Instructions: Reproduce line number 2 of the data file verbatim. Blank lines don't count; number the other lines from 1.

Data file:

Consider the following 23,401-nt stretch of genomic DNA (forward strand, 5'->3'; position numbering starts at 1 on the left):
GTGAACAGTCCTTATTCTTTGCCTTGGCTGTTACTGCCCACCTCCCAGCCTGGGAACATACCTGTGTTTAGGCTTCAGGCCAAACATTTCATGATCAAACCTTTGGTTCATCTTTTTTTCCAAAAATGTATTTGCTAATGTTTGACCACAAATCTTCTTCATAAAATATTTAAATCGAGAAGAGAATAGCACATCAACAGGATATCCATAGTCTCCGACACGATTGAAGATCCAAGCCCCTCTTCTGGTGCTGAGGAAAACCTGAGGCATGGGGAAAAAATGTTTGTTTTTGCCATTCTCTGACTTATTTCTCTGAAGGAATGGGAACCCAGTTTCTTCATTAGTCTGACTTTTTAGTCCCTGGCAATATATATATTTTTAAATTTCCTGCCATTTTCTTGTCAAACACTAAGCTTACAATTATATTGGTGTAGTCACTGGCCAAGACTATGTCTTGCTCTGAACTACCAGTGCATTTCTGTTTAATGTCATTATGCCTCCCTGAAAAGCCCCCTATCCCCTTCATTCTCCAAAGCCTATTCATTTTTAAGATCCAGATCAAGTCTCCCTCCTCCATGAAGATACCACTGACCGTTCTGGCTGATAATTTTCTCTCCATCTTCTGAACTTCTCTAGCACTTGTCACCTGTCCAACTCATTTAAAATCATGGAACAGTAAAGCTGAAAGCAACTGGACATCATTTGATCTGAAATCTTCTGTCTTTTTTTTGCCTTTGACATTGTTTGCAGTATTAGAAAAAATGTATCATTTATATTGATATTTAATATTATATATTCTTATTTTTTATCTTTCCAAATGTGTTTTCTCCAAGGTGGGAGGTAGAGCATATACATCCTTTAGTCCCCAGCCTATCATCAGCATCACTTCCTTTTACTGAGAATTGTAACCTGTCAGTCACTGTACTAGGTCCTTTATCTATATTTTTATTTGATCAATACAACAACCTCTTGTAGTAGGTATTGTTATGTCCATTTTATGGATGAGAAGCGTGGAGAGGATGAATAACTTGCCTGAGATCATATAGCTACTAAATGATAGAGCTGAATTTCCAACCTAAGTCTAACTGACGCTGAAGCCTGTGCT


GTGAACAGTCCTTATTCTTTGCCTTGGCTGTTACTGCCCACCTCCCAGCCTGGGAACATACCTGTGTTTAGGCTTCAGGCCAAACATTTCATGATCAAACCTTTGGTTCATCTTTTTTTCCAAAAATGTATTTGCTAATGTTTGACCACAAATCTTCTTCATAAAATATTTAAATCGAGAAGAGAATAGCACATCAACAGGATATCCATAGTCTCCGACACGATTGAAGATCCAAGCCCCTCTTCTGGTGCTGAGGAAAACCTGAGGCATGGGGAAAAAATGTTTGTTTTTGCCATTCTCTGACTTATTTCTCTGAAGGAATGGGAACCCAGTTTCTTCATTAGTCTGACTTTTTAGTCCCTGGCAATATATATATTTTTAAATTTCCTGCCATTTTCTTGTCAAACACTAAGCTTACAATTATATTGGTGTAGTCACTGGCCAAGACTATGTCTTGCTCTGAACTACCAGTGCATTTCTGTTTAATGTCATTATGCCTCCCTGAAAAGCCCCCTATCCCCTTCATTCTCCAAAGCCTATTCATTTTTAAGATCCAGATCAAGTCTCCCTCCTCCATGAAGATACCACTGACCGTTCTGGCTGATAATTTTCTCTCCATCTTCTGAACTTCTCTAGCACTTGTCACCTGTCCAACTCATTTAAAATCATGGAACAGTAAAGCTGAAAGCAACTGGACATCATTTGATCTGAAATCTTCTGTCTTTTTTTTGCCTTTGACATTGTTTGCAGTATTAGAAAAAATGTATCATTTATATTGATATTTAATATTATATATTCTTATTTTTTATCTTTCCAAATGTGTTTTCTCCAAGGTGGGAGGTAGAGCATATACATCCTTTAGTCCCCAGCCTATCATCAGCATCACTTCCTTTTACTGAGAATTGTAACCTGTCAGTCACTGTACTAGGTCCTTTATCTATATTTTTATTTGATCAATACAACAACCTCTTGTAGTAGGTATTGTTATGTCCATTTTATGGATGAGAAGCGTGGAGAGGATGAATAACTTGCCTGAGATCATATAGCTACTAAATGATAGAGCTGAATTTCCAACCTAAGTCTAACTGACGCTGAAGCCTGTGCT